In Brief

Kenya to test UK’s military surveillance equipment, Zephyr

Kenya is set to become the first country to test Zephyr, a Britain-made near-space glider, which is to be used for military surveillance if successful. “If the project is a success, the aircraft would be ready to fulfill missions providing telecommunications or military surveillance,” media reports indicate.

The testing of Zephyr in Kenya marks a significant achievement for Britain, as this solar-powered high-altitude platform station has been in development for the past 20 years. Kenya was chosen for the testing due to its “favorable weather conditions, geographical location, and history of serving as a testing ground for other high-altitude platform stations (HAPS).”

The solar-powered device will undergo testing in Kenya’s Rift Valley and is viewed as a cost-effective alternative to Elon Musk’s SpaceX and Starlink programs.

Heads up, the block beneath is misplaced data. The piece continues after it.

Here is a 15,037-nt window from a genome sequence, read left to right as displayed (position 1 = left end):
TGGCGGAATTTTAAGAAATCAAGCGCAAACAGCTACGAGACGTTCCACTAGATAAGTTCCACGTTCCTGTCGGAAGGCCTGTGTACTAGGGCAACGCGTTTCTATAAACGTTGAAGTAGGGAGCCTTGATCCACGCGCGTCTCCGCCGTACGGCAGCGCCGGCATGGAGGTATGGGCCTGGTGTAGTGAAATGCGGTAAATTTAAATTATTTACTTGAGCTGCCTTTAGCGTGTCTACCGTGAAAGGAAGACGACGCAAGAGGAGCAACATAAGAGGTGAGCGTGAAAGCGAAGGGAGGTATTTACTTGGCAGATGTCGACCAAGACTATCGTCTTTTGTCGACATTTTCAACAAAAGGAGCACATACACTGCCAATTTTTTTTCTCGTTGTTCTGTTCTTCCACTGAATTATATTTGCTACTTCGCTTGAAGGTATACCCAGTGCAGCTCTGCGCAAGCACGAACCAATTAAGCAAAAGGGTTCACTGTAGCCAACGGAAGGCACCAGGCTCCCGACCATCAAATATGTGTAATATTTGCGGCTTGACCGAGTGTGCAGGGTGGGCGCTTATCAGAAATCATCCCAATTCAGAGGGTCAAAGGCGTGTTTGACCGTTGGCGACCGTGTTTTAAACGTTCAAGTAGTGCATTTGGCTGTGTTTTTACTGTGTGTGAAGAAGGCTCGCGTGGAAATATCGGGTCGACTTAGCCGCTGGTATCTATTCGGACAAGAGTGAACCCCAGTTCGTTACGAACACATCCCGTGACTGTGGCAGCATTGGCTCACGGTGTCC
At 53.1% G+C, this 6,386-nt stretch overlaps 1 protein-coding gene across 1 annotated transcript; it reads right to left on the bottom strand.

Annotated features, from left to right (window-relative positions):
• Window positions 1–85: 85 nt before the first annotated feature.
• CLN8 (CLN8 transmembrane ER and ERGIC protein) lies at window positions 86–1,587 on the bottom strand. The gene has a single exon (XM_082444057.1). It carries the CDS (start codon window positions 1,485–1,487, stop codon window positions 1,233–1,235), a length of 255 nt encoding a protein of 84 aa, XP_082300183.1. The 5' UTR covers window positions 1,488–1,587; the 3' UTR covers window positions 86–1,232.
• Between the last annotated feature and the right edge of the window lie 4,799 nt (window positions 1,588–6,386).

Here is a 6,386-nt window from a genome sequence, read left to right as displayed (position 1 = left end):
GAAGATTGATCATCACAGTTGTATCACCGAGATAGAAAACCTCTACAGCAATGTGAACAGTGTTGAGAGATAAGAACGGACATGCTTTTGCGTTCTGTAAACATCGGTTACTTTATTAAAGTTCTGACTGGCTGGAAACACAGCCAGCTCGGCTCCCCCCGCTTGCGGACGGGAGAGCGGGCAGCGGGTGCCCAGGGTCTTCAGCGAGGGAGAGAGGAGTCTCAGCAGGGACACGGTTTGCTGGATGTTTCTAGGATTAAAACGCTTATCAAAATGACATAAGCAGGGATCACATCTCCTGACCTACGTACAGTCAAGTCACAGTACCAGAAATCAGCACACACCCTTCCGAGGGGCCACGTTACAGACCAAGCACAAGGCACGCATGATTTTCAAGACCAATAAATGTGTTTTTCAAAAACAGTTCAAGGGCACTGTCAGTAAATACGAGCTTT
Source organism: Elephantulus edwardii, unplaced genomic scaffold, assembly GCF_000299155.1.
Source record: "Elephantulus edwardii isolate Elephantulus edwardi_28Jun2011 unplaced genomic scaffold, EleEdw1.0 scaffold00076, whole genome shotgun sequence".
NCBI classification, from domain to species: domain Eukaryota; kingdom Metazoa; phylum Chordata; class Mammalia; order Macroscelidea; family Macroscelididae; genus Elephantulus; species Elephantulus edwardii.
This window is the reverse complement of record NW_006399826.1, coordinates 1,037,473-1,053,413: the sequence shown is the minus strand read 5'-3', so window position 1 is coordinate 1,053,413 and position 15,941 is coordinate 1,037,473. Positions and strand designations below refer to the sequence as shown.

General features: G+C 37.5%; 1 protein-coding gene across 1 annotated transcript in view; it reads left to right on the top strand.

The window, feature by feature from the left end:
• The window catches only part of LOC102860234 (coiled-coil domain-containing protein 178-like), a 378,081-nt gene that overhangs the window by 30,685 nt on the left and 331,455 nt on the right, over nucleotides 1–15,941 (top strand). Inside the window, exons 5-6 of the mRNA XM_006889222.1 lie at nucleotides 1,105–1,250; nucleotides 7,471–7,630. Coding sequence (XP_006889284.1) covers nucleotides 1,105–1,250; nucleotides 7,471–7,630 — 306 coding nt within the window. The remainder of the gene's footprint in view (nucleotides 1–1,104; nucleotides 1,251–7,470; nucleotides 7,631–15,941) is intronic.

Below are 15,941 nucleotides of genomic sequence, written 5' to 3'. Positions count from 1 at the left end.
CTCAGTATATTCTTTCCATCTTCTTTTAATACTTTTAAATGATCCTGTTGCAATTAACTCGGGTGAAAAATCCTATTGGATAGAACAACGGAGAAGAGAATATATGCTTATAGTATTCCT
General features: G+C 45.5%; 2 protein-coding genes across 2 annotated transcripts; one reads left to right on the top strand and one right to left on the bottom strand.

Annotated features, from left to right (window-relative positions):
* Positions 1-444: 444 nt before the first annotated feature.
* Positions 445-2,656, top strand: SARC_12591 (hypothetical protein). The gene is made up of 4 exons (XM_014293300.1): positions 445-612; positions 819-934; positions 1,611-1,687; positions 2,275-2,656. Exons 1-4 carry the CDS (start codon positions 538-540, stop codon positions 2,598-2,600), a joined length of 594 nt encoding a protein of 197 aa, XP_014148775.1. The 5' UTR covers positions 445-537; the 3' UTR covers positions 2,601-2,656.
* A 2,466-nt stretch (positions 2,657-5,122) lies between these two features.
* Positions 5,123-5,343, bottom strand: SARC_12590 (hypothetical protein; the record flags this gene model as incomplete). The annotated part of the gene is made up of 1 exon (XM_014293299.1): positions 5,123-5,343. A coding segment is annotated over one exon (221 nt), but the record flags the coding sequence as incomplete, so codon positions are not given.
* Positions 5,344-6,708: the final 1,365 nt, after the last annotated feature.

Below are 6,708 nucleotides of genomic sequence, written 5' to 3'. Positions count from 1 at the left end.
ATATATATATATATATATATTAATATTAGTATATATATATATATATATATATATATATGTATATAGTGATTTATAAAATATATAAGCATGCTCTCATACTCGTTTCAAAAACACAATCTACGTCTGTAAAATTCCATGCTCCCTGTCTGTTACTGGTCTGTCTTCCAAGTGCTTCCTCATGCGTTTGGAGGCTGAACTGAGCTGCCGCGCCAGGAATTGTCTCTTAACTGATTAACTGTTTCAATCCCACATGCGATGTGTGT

“Its wingspan is the breadth of an A380 Superjumbo but the craft weighs less than an average British adult, depending on its payload,” said the report.

If the project succeeds, the aircraft will be ready for missions involving telecommunications or military surveillance. The pseudo-satellite, after passing stratospheric testing, will be mass-produced and sold for Kes647 million (US$5 million) each.

In the future, developers hope to expand Zephyr’s applications beyond military surveillance to include precision agriculture and forest fire management. However, there are no publicly available details on the economic benefits Kenya will receive from hosting the prototype testing.

The testing poses no danger to Rift Valley residents or wildlife due to the glider’s relatively small and lightweight design.

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